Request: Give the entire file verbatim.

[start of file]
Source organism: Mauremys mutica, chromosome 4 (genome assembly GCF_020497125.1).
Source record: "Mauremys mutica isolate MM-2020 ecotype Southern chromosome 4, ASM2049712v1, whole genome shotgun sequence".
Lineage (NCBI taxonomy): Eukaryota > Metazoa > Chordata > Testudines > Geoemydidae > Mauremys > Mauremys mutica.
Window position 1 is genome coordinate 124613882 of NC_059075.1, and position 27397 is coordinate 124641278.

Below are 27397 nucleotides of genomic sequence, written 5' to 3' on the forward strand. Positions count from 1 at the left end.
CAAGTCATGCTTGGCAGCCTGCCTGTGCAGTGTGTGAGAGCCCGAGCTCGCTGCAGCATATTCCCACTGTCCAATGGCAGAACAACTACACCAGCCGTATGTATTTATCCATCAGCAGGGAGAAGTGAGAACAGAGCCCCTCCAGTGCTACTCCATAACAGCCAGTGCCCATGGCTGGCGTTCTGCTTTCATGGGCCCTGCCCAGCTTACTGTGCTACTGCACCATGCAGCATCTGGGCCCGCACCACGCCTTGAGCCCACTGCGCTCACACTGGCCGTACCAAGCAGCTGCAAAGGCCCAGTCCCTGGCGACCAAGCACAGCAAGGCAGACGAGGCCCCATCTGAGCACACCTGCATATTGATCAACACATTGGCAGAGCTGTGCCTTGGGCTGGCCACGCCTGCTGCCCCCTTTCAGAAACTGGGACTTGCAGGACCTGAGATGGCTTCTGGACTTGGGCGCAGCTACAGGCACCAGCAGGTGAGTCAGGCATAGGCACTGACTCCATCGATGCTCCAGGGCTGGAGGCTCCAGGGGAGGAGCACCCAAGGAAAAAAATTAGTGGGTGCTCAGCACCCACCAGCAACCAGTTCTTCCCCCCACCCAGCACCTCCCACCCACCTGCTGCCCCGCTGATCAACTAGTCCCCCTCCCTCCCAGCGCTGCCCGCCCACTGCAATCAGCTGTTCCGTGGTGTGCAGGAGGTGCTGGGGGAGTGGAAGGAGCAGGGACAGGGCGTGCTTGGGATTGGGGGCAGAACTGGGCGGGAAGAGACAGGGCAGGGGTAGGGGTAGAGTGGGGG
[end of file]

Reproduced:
Source organism: Mauremys mutica, chromosome 4 (genome assembly GCF_020497125.1).
Source record: "Mauremys mutica isolate MM-2020 ecotype Southern chromosome 4, ASM2049712v1, whole genome shotgun sequence".
Lineage (NCBI taxonomy): Eukaryota > Metazoa > Chordata > Testudines > Geoemydidae > Mauremys > Mauremys mutica.
Window position 1 is genome coordinate 124613882 of NC_059075.1, and position 27397 is coordinate 124641278.

Below are 27397 nucleotides of genomic sequence, written 5' to 3' on the forward strand. Positions count from 1 at the left end.
CAAGTCATGCTTGGCAGCCTGCCTGTGCAGTGTGTGAGAGCCCGAGCTCGCTGCAGCATATTCCCACTGTCCAATGGCAGAACAACTACACCAGCCGTATGTATTTATCCATCAGCAGGGAGAAGTGAGAACAGAGCCCCTCCAGTGCTACTCCATAACAGCCAGTGCCCATGGCTGGCGTTCTGCTTTCATGGGCCCTGCCCAGCTTACTGTGCTACTGCACCATGCAGCATCTGGGCCCGCACCACGCCTTGAGCCCACTGCGCTCACACTGGCCGTACCAAGCAGCTGCAAAGGCCCAGTCCCTGGCGACCAAGCACAGCAAGGCAGACGAGGCCCCATCTGAGCACACCTGCATATTGATCAACACATTGGCAGAGCTGTGCCTTGGGCTGGCCACGCCTGCTGCCCCCTTTCAGAAACTGGGACTTGCAGGACCTGAGATGGCTTCTGGACTTGGGCGCAGCTACAGGCACCAGCAGGTGAGTCAGGCATAGGCACTGACTCCATCGATGCTCCAGGGCTGGAGGCTCCAGGGGAGGAGCACCCAAGGAAAAAAATTAGTGGGTGCTCAGCACCCACCAGCAACCAGTTCTTCCCCCCACCCAGCACCTCCCACCCACCTGCTGCCCCGCTGATCAACTAGTCCCCCTCCCTCCCAGCGCTGCCCGCCCACTGCAATCAGCTGTTCCGTGGTGTGCAGGAGGTGCTGGGGGAGTGGAAGGAGCAGGGACAGGGCGTGCTTGGGATTGGGGGCAGAACTGGGCGGGAAGAGACAGGGCAGGGGTAGGGGTAGAGTGGGGG